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Preparing for a changing population -- what it means to age successfully

April 24, 2019

April 24, 2019 -- A paper by Columbia Mailman School's John Rowe, MD, Julius Richmond Professor of Health Policy and Aging, in the journal Health Affairs outlines the challenges we face as the U.S. becomes an "aging society." This transformation has major implications for our core institutions which were not designed to support this changing population distribution. The paper, "Challenges For Middle-Income Elders In An Aging Society," is published online.

"While the most disadvantaged are at greatest risk of losses in well-being and economic security, it is apparent that middle-income elders will also face challenges related to education, work and retirement, healthcare and housing in the next 10 years," noted Rowe. "Low savings rates and the added financial burden of longer lives are conspiring to place previously neglected middle income elders at risk of depleting all their resources and becoming entirely dependent on social security toward the end of their lives."

The Research Network on an Aging Society, chaired by Rowe, has been working to identify the elements of a successful adaptation with innovative initiatives to support a large population approaching age 60. They developed the Aging Society Index -- a model for measuring the success of adapting to this demographic transformation based on 5 principal domains:
  • Productivity and Engagement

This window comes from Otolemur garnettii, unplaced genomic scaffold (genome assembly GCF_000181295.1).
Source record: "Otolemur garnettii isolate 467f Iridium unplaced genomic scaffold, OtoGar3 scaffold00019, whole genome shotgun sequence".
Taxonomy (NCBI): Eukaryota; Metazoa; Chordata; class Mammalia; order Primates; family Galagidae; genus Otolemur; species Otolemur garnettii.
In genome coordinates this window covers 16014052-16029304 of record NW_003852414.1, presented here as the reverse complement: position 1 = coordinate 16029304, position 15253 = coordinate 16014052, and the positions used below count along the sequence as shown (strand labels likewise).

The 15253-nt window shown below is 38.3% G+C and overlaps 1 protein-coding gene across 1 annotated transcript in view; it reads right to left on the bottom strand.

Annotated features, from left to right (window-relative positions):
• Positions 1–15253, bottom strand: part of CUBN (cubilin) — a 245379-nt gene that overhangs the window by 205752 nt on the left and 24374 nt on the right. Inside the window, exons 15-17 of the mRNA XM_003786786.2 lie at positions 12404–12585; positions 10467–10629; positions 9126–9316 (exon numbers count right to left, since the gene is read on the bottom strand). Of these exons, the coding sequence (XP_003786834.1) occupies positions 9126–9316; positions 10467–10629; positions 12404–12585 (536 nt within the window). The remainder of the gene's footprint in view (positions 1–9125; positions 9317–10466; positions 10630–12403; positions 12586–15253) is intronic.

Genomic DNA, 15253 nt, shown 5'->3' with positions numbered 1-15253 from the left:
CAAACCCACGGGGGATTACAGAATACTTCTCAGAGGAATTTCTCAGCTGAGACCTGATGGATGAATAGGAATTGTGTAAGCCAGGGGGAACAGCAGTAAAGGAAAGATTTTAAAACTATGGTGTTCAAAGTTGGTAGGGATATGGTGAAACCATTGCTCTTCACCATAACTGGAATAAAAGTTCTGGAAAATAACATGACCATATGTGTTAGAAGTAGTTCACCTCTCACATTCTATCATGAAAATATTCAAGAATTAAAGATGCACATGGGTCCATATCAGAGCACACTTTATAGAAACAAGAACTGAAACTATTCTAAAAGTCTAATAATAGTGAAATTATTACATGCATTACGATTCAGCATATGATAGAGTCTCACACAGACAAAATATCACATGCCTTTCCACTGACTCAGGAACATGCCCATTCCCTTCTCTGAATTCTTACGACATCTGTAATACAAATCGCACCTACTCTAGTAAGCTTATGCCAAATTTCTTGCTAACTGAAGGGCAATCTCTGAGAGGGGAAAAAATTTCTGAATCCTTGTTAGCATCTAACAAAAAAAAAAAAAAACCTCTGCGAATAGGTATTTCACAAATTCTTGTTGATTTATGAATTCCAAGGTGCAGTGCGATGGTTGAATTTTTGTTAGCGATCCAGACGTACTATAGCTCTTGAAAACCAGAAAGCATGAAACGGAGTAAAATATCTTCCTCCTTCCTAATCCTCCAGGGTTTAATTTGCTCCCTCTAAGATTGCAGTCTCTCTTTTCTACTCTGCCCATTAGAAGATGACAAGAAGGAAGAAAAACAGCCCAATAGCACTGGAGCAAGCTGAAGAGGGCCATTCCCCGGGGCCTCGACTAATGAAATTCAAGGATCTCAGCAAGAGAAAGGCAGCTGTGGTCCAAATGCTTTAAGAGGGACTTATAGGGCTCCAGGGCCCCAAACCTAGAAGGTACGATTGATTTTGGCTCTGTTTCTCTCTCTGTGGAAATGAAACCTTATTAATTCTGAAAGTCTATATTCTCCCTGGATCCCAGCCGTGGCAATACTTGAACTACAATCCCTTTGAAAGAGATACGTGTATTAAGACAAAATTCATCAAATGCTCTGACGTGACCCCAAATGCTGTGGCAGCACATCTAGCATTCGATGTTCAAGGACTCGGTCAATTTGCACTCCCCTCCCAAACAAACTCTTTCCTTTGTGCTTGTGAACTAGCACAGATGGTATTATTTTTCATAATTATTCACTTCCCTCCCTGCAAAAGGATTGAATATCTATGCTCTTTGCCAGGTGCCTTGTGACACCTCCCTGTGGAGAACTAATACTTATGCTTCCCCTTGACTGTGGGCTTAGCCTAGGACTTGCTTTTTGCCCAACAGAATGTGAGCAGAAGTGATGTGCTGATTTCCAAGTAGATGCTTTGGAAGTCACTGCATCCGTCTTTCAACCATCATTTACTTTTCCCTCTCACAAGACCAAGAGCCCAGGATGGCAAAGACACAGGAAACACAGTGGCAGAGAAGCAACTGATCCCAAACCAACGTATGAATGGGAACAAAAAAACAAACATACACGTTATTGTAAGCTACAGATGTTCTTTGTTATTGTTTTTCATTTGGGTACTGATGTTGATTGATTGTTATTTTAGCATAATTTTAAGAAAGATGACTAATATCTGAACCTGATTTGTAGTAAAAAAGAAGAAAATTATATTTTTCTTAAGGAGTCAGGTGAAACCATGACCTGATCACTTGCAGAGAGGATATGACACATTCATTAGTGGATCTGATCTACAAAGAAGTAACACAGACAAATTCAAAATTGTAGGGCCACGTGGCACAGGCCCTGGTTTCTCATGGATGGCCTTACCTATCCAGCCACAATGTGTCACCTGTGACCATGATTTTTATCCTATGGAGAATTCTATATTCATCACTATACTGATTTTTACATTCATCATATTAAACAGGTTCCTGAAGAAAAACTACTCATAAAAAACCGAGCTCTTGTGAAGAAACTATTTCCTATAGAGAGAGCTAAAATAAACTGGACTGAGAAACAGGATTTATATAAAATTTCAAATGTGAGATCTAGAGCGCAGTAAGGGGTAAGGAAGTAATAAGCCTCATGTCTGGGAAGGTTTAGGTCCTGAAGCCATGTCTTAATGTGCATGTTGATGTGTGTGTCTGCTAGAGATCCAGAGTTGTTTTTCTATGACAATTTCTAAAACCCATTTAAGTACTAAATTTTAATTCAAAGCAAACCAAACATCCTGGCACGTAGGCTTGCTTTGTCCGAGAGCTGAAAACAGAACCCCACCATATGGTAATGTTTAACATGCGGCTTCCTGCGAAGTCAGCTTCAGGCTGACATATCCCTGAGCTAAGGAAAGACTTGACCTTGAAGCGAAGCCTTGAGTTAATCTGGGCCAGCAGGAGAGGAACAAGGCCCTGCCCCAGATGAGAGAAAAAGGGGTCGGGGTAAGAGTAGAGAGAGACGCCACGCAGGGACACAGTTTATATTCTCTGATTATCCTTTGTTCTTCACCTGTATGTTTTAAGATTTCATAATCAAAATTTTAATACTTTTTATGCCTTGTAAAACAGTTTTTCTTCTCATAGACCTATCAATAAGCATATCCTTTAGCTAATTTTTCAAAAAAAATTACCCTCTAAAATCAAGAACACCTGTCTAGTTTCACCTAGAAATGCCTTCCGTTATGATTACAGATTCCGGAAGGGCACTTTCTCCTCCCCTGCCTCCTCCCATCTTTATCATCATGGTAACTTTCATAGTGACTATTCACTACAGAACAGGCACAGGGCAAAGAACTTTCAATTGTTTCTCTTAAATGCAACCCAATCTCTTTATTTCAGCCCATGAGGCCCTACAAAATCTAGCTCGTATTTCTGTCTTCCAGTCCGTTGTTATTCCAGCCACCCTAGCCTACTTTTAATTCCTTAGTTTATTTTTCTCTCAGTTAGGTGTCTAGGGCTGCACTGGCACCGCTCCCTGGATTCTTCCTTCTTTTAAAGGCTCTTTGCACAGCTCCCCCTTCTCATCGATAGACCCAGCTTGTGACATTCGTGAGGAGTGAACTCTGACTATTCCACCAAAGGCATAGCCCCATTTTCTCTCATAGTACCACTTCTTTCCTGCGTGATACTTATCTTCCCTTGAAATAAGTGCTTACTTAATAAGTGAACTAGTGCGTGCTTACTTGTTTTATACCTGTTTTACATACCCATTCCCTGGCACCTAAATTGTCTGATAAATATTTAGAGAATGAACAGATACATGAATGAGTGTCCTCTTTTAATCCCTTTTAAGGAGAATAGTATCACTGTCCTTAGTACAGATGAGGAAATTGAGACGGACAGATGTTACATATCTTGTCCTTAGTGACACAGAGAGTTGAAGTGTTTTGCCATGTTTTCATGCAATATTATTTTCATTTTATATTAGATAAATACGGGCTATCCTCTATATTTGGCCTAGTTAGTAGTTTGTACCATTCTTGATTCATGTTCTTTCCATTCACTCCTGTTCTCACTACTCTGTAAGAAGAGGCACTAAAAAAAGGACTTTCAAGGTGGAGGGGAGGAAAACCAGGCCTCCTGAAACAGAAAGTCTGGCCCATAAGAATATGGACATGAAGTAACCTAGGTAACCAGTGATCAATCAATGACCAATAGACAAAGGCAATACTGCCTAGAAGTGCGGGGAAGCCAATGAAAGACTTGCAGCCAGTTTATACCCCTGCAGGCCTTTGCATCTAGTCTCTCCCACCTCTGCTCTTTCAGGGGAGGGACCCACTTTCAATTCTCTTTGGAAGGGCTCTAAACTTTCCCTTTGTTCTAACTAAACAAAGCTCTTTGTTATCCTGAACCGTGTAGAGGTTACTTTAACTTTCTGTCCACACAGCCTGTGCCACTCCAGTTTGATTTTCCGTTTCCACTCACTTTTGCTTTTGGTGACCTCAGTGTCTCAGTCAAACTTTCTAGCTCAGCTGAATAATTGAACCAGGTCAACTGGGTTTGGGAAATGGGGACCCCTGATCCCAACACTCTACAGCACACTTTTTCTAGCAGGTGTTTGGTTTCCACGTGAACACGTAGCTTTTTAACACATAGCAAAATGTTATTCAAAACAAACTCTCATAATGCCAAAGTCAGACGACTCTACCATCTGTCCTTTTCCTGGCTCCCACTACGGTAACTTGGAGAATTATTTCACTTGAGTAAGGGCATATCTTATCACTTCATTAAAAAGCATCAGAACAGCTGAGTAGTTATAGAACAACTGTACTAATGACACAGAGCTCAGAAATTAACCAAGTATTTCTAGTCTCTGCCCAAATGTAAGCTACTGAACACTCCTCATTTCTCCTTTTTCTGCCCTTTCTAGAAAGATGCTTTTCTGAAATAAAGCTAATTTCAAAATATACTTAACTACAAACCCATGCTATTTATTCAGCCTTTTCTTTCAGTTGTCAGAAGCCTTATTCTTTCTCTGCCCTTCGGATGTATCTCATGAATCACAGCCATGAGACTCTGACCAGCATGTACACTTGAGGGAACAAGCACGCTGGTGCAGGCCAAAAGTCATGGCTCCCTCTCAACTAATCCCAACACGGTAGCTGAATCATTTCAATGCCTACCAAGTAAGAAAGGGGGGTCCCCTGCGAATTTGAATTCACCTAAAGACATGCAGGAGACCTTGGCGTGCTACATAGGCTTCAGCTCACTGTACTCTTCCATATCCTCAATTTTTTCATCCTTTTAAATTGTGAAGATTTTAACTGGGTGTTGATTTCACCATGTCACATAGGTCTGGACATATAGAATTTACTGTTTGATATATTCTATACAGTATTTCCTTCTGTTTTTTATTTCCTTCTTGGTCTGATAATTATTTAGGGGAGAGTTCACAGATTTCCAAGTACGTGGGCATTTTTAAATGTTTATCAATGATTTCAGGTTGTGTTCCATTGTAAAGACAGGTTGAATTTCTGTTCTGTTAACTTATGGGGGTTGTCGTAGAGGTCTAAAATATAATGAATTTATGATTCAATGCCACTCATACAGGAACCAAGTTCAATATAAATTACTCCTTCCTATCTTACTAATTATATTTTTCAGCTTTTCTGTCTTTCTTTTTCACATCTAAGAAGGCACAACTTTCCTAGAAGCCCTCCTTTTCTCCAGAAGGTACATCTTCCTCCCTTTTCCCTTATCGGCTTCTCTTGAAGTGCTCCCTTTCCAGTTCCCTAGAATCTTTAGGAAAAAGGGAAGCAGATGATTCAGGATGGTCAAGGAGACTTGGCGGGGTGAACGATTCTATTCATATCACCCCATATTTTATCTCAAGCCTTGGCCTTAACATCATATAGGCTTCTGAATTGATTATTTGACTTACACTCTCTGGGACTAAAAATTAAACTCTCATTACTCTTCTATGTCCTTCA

• Well-Being
  • Equity
  • Cohesion
  • Security
"While policy makers remain preoccupied with Medicare and Social Security, a far more effective strategy would be to consider all the principal domains of society that affect the capacity of older people to age successfully, and not just the poor," said Rowe.
-end-
The Research Network on an Aging Society was supported by the MacArthur Foundation and the John A. Hartford Foundation.

Columbia University Mailman School of Public Health

Founded in 1922, the Columbia University Mailman School of Public Health pursues an agenda of research, education, and service to address the critical and complex public health issues affecting New Yorkers, the nation and the world. The Columbia Mailman School is the third largest recipient of NIH grants among schools of public health. Its over 450 multi-disciplinary faculty members work in more than 100 countries around the world, addressing such issues as preventing infectious and chronic diseases, environmental health, maternal and child health, health policy, climate change & health, and public health preparedness. It is a leader in public health education with over 1,300 graduate students from more than 40 nations pursuing a variety of master's and doctoral degree programs. The Columbia Mailman School is also home to numerous world-renowned research centers, including ICAP and the Center for Infection and Immunity. For more information, please visit http://www.mailman.columbia.edu.

Columbia University's Mailman School of Public Health

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